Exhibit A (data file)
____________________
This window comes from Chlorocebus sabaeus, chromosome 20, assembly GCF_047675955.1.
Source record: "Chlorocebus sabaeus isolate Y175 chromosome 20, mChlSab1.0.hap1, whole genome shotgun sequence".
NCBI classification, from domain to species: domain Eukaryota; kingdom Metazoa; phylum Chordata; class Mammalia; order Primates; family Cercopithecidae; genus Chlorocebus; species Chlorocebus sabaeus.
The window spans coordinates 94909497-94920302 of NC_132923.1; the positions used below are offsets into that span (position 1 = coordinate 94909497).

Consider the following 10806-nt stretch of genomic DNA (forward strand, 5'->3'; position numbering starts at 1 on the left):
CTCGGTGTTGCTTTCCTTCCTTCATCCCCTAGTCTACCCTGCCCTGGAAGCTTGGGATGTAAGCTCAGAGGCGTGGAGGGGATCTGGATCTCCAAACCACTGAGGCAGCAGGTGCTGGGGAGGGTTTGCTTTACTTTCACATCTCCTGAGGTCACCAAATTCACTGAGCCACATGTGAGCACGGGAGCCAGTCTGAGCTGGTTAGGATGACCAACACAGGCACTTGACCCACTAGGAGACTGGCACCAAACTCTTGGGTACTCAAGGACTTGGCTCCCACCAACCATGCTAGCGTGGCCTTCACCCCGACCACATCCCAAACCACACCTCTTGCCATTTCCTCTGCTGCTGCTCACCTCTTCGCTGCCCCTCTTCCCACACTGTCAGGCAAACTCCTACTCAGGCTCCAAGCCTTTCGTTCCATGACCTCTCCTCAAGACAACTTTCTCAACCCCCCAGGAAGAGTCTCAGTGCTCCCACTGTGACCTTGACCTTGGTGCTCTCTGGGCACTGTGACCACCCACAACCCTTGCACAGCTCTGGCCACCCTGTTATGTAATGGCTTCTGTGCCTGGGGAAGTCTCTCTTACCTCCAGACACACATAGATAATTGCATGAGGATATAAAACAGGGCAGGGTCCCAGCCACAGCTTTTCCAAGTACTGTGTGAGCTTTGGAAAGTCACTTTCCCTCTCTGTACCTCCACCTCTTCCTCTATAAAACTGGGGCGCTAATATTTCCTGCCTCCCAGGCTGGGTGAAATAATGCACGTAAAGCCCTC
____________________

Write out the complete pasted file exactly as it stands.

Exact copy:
This window comes from Chlorocebus sabaeus, chromosome 20, assembly GCF_047675955.1.
Source record: "Chlorocebus sabaeus isolate Y175 chromosome 20, mChlSab1.0.hap1, whole genome shotgun sequence".
NCBI classification, from domain to species: domain Eukaryota; kingdom Metazoa; phylum Chordata; class Mammalia; order Primates; family Cercopithecidae; genus Chlorocebus; species Chlorocebus sabaeus.
The window spans coordinates 94909497-94920302 of NC_132923.1; the positions used below are offsets into that span (position 1 = coordinate 94909497).

Consider the following 10806-nt stretch of genomic DNA (forward strand, 5'->3'; position numbering starts at 1 on the left):
CTCGGTGTTGCTTTCCTTCCTTCATCCCCTAGTCTACCCTGCCCTGGAAGCTTGGGATGTAAGCTCAGAGGCGTGGAGGGGATCTGGATCTCCAAACCACTGAGGCAGCAGGTGCTGGGGAGGGTTTGCTTTACTTTCACATCTCCTGAGGTCACCAAATTCACTGAGCCACATGTGAGCACGGGAGCCAGTCTGAGCTGGTTAGGATGACCAACACAGGCACTTGACCCACTAGGAGACTGGCACCAAACTCTTGGGTACTCAAGGACTTGGCTCCCACCAACCATGCTAGCGTGGCCTTCACCCCGACCACATCCCAAACCACACCTCTTGCCATTTCCTCTGCTGCTGCTCACCTCTTCGCTGCCCCTCTTCCCACACTGTCAGGCAAACTCCTACTCAGGCTCCAAGCCTTTCGTTCCATGACCTCTCCTCAAGACAACTTTCTCAACCCCCCAGGAAGAGTCTCAGTGCTCCCACTGTGACCTTGACCTTGGTGCTCTCTGGGCACTGTGACCACCCACAACCCTTGCACAGCTCTGGCCACCCTGTTATGTAATGGCTTCTGTGCCTGGGGAAGTCTCTCTTACCTCCAGACACACATAGATAATTGCATGAGGATATAAAACAGGGCAGGGTCCCAGCCACAGCTTTTCCAAGTACTGTGTGAGCTTTGGAAAGTCACTTTCCCTCTCTGTACCTCCACCTCTTCCTCTATAAAACTGGGGCGCTAATATTTCCTGCCTCCCAGGCTGGGTGAAATAATGCACGTAAAGCCCTC